So first you need to have dbachecks.  So, let’s start with the basics just in case you haven’t heard of dbachecks.  dbachecks is PowerShell module that checks the configuration of your SQL Server against various test have been predefined.  By default, it exports the data to JSON, and we will be opening PowerBI to display the data because why that is pretty.  So, go download you a copy of Power BI from the Microsoft website and let’s install dbachecks first.

Read on to see what you need, the steps for this process, and what the results look like.

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Adding Methods to a PSCustomObject

Robert Cain builds on a prior post:

In the previous installment of this series, I covered the various ways to create objects using the PSCustomObject. We saw how to create it using the New-Object cmdlet, then how to add your custom properties to it using the Add-Member cmdlet.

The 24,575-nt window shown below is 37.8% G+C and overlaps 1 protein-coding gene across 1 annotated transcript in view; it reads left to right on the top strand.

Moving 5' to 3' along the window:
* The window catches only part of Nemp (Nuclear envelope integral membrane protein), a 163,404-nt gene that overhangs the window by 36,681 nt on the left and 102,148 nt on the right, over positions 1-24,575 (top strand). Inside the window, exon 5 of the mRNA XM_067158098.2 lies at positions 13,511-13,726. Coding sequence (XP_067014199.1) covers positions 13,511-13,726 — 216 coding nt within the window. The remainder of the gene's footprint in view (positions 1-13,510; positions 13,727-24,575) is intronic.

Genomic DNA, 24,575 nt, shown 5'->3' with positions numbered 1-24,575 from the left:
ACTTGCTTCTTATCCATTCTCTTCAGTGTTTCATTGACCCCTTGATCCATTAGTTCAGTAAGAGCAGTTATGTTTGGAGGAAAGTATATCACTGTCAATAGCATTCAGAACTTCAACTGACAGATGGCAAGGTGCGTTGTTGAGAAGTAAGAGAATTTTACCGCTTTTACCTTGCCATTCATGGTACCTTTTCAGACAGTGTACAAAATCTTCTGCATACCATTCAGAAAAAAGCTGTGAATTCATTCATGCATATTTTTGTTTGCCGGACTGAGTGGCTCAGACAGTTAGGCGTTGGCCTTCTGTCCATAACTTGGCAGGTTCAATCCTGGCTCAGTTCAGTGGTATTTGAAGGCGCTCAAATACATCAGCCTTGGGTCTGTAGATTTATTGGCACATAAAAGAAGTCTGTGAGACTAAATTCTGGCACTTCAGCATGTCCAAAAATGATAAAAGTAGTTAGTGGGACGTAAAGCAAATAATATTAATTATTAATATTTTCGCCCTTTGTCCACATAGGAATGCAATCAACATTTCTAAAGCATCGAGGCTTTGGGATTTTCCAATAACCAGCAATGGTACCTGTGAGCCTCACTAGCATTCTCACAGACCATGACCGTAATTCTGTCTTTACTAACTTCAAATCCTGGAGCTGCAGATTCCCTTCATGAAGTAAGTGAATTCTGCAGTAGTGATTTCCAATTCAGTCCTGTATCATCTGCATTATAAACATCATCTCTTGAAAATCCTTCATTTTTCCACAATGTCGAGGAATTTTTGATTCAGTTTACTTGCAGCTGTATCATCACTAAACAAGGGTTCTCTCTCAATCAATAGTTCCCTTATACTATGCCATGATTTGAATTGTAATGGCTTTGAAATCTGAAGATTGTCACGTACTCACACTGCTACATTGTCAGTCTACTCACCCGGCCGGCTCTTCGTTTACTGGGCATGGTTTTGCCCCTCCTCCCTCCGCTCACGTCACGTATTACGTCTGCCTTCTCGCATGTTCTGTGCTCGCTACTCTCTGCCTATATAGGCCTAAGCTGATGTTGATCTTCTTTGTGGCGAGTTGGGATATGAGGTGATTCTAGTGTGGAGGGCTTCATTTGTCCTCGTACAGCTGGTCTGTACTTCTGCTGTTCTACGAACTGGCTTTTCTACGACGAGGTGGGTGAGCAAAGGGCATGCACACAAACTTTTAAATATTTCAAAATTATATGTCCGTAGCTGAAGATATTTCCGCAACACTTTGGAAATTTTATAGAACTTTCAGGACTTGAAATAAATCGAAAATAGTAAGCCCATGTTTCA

In this post we’ll learn how to add our own methods to our objects using script blocks. Before we go on, just a quick reminder on vocabulary.

Click through for that reminder, as well as implementation details.

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Finding your SQL Server Product Key

I share a tale of woe:

I was working on an upgrade recently, trying to move from SQL Server 2016 to SQL Server 2019. I wanted to perform an upgrade in-place on an Azure VM, but needed to get the product key. There are a few places where you can find Powershell functions to get this product key, with Ryan @ Ryadel’s post being the most well-known. That method covers versions from SQL Server 2005 through 2014 (if you follow the notes in the blog post), but breaks on 2016.